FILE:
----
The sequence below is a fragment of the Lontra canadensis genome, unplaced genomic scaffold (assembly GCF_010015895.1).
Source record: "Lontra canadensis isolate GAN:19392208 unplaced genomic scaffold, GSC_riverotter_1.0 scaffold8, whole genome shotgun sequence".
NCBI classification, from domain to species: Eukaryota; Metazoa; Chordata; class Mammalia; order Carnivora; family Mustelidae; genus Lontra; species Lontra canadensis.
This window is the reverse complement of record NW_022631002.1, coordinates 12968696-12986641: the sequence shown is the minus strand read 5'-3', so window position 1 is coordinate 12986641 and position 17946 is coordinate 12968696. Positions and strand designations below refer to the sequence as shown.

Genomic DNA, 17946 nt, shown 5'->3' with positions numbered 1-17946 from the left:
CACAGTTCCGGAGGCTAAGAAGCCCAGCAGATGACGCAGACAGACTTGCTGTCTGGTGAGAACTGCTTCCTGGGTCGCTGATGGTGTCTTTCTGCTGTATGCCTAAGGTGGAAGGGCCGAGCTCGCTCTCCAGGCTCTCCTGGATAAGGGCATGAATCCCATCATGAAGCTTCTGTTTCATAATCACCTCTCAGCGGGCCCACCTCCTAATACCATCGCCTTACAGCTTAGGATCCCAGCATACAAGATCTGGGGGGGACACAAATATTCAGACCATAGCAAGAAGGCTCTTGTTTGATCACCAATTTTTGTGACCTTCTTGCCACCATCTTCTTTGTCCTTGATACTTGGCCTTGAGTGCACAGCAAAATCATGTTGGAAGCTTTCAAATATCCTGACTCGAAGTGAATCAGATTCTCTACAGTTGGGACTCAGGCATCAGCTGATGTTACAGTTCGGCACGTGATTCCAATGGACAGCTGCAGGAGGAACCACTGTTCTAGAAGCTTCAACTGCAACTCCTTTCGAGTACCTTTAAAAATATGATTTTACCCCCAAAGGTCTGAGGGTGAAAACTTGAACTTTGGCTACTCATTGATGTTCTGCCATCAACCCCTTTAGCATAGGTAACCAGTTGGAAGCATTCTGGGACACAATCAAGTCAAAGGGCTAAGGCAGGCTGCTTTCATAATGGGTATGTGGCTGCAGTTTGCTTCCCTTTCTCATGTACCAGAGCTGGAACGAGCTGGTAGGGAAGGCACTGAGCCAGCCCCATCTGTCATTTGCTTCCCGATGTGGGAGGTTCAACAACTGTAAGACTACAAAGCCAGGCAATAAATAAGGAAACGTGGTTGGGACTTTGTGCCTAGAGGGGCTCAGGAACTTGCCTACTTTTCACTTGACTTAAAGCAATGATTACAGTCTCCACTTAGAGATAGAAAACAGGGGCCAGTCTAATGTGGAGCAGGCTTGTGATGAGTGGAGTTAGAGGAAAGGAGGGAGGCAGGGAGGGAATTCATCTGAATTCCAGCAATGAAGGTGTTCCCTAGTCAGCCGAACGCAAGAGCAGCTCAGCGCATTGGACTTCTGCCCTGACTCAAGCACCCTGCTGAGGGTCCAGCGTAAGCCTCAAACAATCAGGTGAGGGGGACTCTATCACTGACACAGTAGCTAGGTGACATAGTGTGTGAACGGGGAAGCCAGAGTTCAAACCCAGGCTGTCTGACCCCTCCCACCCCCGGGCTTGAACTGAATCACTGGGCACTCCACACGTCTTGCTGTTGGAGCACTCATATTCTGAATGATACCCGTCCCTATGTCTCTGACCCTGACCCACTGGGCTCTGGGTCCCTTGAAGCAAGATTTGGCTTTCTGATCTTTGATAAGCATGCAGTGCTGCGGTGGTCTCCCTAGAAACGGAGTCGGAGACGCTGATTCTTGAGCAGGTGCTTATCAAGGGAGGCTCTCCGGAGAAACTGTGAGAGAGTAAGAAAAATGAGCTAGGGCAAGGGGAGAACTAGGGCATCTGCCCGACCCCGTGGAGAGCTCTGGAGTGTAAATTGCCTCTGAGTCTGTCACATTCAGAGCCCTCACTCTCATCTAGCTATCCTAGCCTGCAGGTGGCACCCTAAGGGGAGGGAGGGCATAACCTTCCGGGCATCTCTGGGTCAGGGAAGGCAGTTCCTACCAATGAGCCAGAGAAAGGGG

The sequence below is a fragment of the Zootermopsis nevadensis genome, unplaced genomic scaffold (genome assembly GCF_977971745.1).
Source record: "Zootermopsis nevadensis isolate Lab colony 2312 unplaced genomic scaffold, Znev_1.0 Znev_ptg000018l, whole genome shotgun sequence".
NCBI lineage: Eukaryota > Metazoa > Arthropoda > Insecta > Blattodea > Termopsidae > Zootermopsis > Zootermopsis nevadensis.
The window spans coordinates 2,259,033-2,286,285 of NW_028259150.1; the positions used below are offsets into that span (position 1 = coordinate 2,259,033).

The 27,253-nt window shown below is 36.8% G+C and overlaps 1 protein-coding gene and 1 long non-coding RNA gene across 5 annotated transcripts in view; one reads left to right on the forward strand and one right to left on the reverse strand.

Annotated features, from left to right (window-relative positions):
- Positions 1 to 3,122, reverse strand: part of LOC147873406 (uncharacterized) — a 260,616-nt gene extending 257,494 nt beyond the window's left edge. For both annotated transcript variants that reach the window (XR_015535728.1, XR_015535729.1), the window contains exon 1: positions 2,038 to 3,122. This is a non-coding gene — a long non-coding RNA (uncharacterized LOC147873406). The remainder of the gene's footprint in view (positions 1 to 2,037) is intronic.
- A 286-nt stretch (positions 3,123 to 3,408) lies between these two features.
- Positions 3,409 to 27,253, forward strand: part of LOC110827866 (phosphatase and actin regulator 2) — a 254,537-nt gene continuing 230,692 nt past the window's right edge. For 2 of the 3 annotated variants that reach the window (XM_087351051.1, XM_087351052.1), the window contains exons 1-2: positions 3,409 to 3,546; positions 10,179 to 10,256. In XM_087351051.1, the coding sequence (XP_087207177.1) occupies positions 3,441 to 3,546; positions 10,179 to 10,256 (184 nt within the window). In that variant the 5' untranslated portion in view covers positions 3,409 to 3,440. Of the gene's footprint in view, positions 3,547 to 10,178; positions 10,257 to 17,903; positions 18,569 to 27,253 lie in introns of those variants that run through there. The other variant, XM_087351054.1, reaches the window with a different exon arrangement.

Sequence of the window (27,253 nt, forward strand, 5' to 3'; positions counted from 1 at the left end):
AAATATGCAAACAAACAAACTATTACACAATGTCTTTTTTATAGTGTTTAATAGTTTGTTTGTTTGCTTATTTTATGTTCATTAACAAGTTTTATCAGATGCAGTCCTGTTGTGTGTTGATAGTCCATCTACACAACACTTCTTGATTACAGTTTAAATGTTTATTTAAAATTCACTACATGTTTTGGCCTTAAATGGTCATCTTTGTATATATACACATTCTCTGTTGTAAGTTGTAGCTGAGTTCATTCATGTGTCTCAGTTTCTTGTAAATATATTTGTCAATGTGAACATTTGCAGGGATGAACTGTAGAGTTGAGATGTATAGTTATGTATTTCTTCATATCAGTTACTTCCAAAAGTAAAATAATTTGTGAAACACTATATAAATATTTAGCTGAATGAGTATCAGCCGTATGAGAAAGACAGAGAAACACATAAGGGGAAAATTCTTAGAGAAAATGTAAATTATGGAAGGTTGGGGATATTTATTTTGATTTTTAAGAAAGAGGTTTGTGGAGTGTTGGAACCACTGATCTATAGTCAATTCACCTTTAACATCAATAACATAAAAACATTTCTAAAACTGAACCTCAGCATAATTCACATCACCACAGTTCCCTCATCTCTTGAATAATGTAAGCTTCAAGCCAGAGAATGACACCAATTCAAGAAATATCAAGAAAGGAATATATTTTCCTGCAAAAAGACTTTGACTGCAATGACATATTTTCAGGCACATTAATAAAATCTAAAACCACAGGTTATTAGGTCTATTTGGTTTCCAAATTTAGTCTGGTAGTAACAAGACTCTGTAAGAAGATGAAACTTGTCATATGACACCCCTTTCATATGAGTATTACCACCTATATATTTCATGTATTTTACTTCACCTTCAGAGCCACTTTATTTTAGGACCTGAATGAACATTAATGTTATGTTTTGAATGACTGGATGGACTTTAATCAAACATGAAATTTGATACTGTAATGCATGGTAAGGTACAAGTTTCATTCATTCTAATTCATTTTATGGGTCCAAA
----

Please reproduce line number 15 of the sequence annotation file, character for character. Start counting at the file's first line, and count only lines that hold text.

- Positions 3,409 to 27,253, forward strand: part of LOC110827866 (phosphatase and actin regulator 2) — a 254,537-nt gene continuing 230,692 nt past the window's right edge. For 2 of the 3 annotated variants that reach the window (XM_087351051.1, XM_087351052.1), the window contains exons 1-2: positions 3,409 to 3,546; positions 10,179 to 10,256. In XM_087351051.1, the coding sequence (XP_087207177.1) occupies positions 3,441 to 3,546; positions 10,179 to 10,256 (184 nt within the window). In that variant the 5' untranslated portion in view covers positions 3,409 to 3,440. Of the gene's footprint in view, positions 3,547 to 10,178; positions 10,257 to 17,903; positions 18,569 to 27,253 lie in introns of those variants that run through there. The other variant, XM_087351054.1, reaches the window with a different exon arrangement.